The Contemporary relevance of Elisabeth Kübler-Ross on the 5 Stages of Grief
The late Dr. Elisabeth Kübler-Ross (1926-2004) identified a useful model that gives an overview of the process of grieving in general. The model is known as the 5 Stages of Grief. The Covid 19 pandemic has caused many losses in our lives: lifestyles have had to change, we cannot easily meet the people who support us, people are suffering and many have died.
Grief - an overview
Grief is the natural human response to all sorts of losses throughout the life cycle. Each person’s response to loss reflects their relationship to what is lost. Whether that is a person, a lifestyle, a dream, a beloved pet, or a relationship, the principle is the same.
When a person dies the Irish people are noted for how well they respond to support those left behind during the wake and the time between death and burial. Yet many other losses go unacknowledged and people carry pain and grief, caused by a wide range of losses, in their hearts for many years. This grief response may be buried beneath the surface - slightly hidden from sight - but leaking out in other ways.
Considering the stages of grief, which rarely happen in an orderly fashion, may provide some signposts to identifying unrecognized grief so we can support ourselves to grieve naturally as far as we are able. I will reflect on Elisabeth’s 5 Stages of Grief with the losses caused by the current Covid 19 pandemic in mind (May 2020).
When it really is all too much to take in, denying the full reality of the situation before us allows some time for the full implications to download. This is an unconscious process meaning it just happens naturally. Nature has a wonderful internal safety mechanism in the process of denial that protects us from the intensity of pain and suffering in real time. History teaches about the pain and suffering that humankind has suffered throughout the ages and also about the resilience of the human person.
Although denying the full impact of the Covid 19 situation gives some breathing space to the individual it can present challenges for state authorities in their efforts to encourage co-operation from all citizens. We cannot force someone out of denial nor would it be healthy to do so. When we recognize that someone is simply ‘not getting it’ we can be there to listen to where they are at. We can give them time and a listening ear. In gently drawing attention to any contradictions in their line of thought and seeking clarification where required we can support each other to think well. Thinking that serves covering up hurt and pain is rarely recognizable as sound thinking.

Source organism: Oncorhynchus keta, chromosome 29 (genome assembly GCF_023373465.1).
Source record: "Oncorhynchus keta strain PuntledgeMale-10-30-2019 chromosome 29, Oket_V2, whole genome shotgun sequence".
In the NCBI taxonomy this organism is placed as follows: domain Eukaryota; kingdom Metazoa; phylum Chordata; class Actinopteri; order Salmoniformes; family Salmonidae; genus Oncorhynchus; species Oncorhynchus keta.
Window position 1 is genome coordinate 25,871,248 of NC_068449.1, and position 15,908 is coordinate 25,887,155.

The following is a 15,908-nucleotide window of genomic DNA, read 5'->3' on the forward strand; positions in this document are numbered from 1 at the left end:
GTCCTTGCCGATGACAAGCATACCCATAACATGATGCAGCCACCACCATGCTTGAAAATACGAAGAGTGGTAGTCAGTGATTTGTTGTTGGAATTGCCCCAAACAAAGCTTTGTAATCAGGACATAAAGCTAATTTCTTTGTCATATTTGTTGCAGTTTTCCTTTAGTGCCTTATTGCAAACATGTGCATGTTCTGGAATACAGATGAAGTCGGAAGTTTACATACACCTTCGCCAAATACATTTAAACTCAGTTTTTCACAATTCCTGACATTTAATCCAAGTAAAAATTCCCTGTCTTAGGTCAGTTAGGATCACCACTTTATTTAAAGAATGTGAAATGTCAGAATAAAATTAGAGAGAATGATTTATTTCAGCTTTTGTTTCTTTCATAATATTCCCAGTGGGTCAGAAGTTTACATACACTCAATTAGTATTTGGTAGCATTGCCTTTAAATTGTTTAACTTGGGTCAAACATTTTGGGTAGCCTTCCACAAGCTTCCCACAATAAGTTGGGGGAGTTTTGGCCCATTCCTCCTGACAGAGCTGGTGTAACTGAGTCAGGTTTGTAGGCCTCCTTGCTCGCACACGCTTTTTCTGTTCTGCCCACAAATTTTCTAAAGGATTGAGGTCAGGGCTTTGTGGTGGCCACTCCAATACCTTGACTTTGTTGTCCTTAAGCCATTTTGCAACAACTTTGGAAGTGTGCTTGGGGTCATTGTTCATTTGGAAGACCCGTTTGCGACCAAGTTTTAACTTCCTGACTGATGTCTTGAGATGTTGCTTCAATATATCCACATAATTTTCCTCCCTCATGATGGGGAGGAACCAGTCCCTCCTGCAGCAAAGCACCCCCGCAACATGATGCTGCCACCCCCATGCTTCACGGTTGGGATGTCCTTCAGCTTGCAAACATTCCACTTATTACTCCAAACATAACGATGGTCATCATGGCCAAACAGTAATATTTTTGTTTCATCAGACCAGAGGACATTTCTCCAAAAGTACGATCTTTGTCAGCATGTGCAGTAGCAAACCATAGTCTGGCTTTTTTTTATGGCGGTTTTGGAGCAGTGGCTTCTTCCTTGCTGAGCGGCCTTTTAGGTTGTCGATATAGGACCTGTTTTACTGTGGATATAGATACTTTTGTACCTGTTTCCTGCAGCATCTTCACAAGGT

How we behave in everyday life may demonstrate the depth of our anger. In the car the time is possibly spent giving out about how badly other people drive. At the supermarket complaining about any delay may be the norm. Continually arguing that the government should do more unsupported by any line of thought about how or what they might do. These often justifiable statements can mask the depth of hurt and anger that may lie underneath the surface. Recent reports of people spitting at police in Ireland, thereby putting their lives in danger, are but one example. One can only wonder at the underlying motivation for such unacceptable, immature and irresponsible behavior.
The time will come when we have a more comprehensive picture of how the Covid 19 pandemic has changed our personal life, our country and our world. In facing the full impact of our new life situation anger and rage are likely to be replaced with an overwhelming sense of loss that may leave us lacking motivation and feeling very sad and lethargic for a while.
We will need time at this stage to reflect and lick our wounds as we nurture ourselves with good wholesome food and sleep - getting to bed early is generally a helpful remedy for inner distress. Restful sleep between 10pm and 6am provides an opportunity for nature to process the impact of whatever is happening in our lives. Being excessively positive in the face of this scenario can simply mark a return to the stage of denial. In Elisabeth’s words, we may encourage others to: “look at the bright side of life, at all the colorful, positive things around them. This is often an expression of our own needs, our own inability to tolerate a long face over any extended period of time.”
When the heat of anger subsides there is the possibility of greater clarity about the situation. Only then can effective negotiation take place. Bargaining between the values of citizen and state will be an inevitable consequence. Thus far our government has bargained with us and we have participated in the deal. ‘If we all stay at home unless it is absolutely essential to go out, we will save lives.’ That is a bargain that is hard to argue against. At some later date, facing the implications and the cost of the financial crisis caused by Covid 19, bargaining may prove more difficult. There may be no carrot at the end of the stick because we will have already spent the money we then have to repay. Personal maturity and clear thinking will be vital here. Leaders and citizens who have not dealt with their personal anger are unlikely to be clear thinking in this critical phase and could easily cause a collective return to the stage of anger and rage.
If citizens are given time and supported to come to terms with their changed circumstances, each in their own way, the time will come where people are no longer in denial or angry about the circumstances they face. They may not like the changes but the difference will be that although the facts remain unchanged, the heat of anger will have waned.